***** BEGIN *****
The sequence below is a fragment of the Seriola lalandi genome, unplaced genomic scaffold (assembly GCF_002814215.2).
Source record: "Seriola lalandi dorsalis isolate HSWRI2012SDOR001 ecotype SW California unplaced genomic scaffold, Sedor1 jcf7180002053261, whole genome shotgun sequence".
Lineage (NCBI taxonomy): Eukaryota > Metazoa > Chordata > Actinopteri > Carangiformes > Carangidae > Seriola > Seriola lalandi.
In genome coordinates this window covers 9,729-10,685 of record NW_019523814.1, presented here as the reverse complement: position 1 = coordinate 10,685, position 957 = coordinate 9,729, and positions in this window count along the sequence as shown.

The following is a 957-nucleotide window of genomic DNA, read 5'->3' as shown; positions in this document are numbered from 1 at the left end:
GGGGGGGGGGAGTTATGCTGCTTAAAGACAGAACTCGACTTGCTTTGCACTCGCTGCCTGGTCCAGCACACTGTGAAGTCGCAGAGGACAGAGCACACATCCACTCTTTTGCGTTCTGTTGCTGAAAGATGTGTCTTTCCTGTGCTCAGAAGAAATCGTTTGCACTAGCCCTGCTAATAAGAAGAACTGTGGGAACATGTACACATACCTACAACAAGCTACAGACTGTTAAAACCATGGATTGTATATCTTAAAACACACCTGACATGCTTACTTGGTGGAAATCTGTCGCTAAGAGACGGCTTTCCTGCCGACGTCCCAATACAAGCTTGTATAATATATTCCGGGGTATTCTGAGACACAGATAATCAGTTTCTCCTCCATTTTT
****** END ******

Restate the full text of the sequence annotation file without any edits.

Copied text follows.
The sequence below is a fragment of the Seriola lalandi genome, unplaced genomic scaffold (assembly GCF_002814215.2).
Source record: "Seriola lalandi dorsalis isolate HSWRI2012SDOR001 ecotype SW California unplaced genomic scaffold, Sedor1 jcf7180002053261, whole genome shotgun sequence".
Lineage (NCBI taxonomy): Eukaryota > Metazoa > Chordata > Actinopteri > Carangiformes > Carangidae > Seriola > Seriola lalandi.
In genome coordinates this window covers 9,729-10,685 of record NW_019523814.1, presented here as the reverse complement: position 1 = coordinate 10,685, position 957 = coordinate 9,729, and positions in this window count along the sequence as shown.

The following is a 957-nucleotide window of genomic DNA, read 5'->3' as shown; positions in this document are numbered from 1 at the left end:
GGGGGGGGGGAGTTATGCTGCTTAAAGACAGAACTCGACTTGCTTTGCACTCGCTGCCTGGTCCAGCACACTGTGAAGTCGCAGAGGACAGAGCACACATCCACTCTTTTGCGTTCTGTTGCTGAAAGATGTGTCTTTCCTGTGCTCAGAAGAAATCGTTTGCACTAGCCCTGCTAATAAGAAGAACTGTGGGAACATGTACACATACCTACAACAAGCTACAGACTGTTAAAACCATGGATTGTATATCTTAAAACACACCTGACATGCTTACTTGGTGGAAATCTGTCGCTAAGAGACGGCTTTCCTGCCGACGTCCCAATACAAGCTTGTATAATATATTCCGGGGTATTCTGAGACACAGATAATCAGTTTCTCCTCCATTTTT